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Coaches Say New NCAA Academic Plan Is Flawed

NCAA officials agree that penalizing programs merely for having NBA-caliber players is unwarranted. After all, the past three national championship teams had a combined eight players leave for the NBA before they exhausted eligibility.

As a freshman at Syracuse, Carmelo Anthony led the team to the national title and would have been eligible for his sophomore season, Coach Jim Boeheim said, had he chose to finish school in spring 2003 rather than attend NBA workouts. As it turned out, Anthony would have compiled only two out of four possible points for the year, had the APR been in effect, because he was not eligible to return after leaving school.

"You can't have too many of those guys," Boeheim said. "You can have eight players be Rhodes scholars. . . . And you have two guys good enough to go to the NBA [early] and you won't get a 925. The better players you recruit, the lower your APR is going to be."

Greg Oden, a 7-foot Indianapolis high school senior, made a much-publicized oral commitment to Ohio State last month. Oden was expected to be the top pick in the 2006 NBA draft before the league instituted a rule requiring players to be at least 19 years old; he likely will leave Ohio State before his four years of eligibility are exhausted. If and when that happens, the Buckeyes' APR score will be reduced, barring a waiver.

"It's hypocrisy," said Sonny Vaccaro, Reebok's director of grass-roots basketball who is considered among the most influential people in basketball over the past 30 years. "Student-athlete, in the purest sense, does not exist in college sports and certainly does not exist in college basketball. They are going to hold everyone responsible for the ills of an individual you may have recruited, and you penalize the whole team by these rules for what is bound to happen."

No college coach interviewed -- including five of the past seven national champions -- said he would be reluctant to take a player who might leave early because of APR implications. And there are indications that the pursuit of the best players, many of whom likely will stay only one year, is as intense as ever. In fact, Cincinnati high school junior O.J. Mayo, considered the best guard prospect since LeBron James, said he received 30 telephone and text messages, many of those from college coaches, the day the NBA's labor deal was announced.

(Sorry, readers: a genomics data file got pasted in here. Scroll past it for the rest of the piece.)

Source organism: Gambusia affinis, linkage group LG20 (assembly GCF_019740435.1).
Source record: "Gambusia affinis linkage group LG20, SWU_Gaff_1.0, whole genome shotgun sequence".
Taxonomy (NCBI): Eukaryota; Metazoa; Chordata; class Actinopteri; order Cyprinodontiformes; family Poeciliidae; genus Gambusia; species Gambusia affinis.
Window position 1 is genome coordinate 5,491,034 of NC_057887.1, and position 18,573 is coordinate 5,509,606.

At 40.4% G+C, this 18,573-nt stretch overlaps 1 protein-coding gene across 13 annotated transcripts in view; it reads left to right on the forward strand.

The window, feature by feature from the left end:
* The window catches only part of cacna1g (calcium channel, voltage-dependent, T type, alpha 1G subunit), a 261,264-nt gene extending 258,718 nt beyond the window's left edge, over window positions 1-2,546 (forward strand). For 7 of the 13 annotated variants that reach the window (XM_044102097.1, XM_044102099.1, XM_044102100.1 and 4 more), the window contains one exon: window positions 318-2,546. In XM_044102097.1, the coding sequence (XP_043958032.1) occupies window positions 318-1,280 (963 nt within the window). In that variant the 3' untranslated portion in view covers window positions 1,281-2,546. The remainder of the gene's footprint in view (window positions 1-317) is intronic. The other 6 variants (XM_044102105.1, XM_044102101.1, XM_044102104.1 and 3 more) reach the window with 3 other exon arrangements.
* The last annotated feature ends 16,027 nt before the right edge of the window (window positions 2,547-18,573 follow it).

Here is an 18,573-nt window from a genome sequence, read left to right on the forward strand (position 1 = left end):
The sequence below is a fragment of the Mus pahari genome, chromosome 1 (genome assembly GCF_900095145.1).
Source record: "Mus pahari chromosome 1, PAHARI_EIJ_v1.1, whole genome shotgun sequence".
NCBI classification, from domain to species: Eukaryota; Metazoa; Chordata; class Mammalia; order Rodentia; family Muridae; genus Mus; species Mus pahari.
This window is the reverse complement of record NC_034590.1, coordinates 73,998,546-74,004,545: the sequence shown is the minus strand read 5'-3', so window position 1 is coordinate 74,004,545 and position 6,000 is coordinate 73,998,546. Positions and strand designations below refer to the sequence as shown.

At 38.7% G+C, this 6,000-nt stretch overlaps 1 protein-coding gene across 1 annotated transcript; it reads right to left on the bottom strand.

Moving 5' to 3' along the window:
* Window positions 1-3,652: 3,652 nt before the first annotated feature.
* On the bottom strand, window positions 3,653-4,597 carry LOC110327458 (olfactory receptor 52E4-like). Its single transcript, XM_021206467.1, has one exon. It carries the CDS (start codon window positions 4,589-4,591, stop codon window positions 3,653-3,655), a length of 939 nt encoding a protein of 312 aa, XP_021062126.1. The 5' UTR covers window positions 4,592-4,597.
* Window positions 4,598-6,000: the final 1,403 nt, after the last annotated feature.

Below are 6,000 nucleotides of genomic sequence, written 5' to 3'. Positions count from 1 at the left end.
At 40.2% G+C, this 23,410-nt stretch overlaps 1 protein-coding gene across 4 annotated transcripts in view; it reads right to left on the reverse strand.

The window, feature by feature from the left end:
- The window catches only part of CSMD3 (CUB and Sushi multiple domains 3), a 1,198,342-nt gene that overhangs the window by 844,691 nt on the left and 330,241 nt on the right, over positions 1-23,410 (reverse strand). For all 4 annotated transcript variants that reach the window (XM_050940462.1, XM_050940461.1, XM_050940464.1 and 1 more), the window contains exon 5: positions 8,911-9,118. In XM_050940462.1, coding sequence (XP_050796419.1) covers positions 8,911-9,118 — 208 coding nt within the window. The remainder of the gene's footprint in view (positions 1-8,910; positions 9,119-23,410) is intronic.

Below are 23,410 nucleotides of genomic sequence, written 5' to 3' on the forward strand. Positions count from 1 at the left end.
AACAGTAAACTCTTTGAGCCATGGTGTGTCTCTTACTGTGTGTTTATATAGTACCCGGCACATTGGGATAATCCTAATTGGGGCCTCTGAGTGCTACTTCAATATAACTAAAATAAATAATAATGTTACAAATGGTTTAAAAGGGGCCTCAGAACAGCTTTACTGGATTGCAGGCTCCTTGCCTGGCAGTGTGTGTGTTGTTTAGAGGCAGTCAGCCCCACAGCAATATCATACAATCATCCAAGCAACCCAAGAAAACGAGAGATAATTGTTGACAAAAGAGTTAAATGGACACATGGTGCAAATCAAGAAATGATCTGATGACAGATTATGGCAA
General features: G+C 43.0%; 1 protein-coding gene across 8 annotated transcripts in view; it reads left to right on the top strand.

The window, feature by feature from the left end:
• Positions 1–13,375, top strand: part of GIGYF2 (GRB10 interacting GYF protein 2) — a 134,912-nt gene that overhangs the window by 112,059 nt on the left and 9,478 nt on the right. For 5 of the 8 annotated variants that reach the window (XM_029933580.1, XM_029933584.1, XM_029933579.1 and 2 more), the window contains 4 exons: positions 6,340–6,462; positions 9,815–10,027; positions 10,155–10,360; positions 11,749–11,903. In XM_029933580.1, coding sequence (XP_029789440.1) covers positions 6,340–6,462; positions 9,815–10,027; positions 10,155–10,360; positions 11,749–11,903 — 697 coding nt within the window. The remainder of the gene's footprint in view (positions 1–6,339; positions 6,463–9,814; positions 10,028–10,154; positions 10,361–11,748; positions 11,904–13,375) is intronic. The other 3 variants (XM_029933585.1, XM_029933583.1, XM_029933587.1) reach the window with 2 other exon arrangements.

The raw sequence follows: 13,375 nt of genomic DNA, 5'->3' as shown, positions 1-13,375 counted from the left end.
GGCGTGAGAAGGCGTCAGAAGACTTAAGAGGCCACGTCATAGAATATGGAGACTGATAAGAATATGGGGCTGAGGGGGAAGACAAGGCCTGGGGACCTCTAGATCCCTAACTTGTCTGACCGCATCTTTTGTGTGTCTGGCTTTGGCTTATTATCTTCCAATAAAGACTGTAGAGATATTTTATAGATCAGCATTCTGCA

The scholarship reduction "might be worth it," Boeheim conceded, "if you end up winning the national championship."

Romar, whose top recruit, Martell Webster, opted to become a first-round draft pick in June rather than attend college, scoffed at the notion that he would hesitate signing a player who could leave after one season -- "No, no, not at all."

And Izzo, who has lost players unexpectedly early to the draft, said: "If I lost a scholarship for those reasons, when I know what my track record has been for 10 years, so be it. Doesn't bother me."

Docking Scholarships

The NCAA views initial scholarship reductions, also known as contemporaneous penalties, as less of a hard-line deterrent and more of a red flag for a program, warning that it is on the wrong track and at risk for more serious penalties. Chronic underachievers, based on a rolling four-year average APR score, will be subject to harsher penalties, such as postseason bans or restricted NCAA membership.

Murray Sperber, professor emeritus at Indiana University and critic of big-time college athletics, said the reform package is more a public relations move by the NCAA than about educating athletes.

"I truly believe you're not going to see much in the loss of scholarships," Sperber said. "And you will see a kind of movement toward more Mickey Mouse [watered-down] courses" for athletes to remain eligible.


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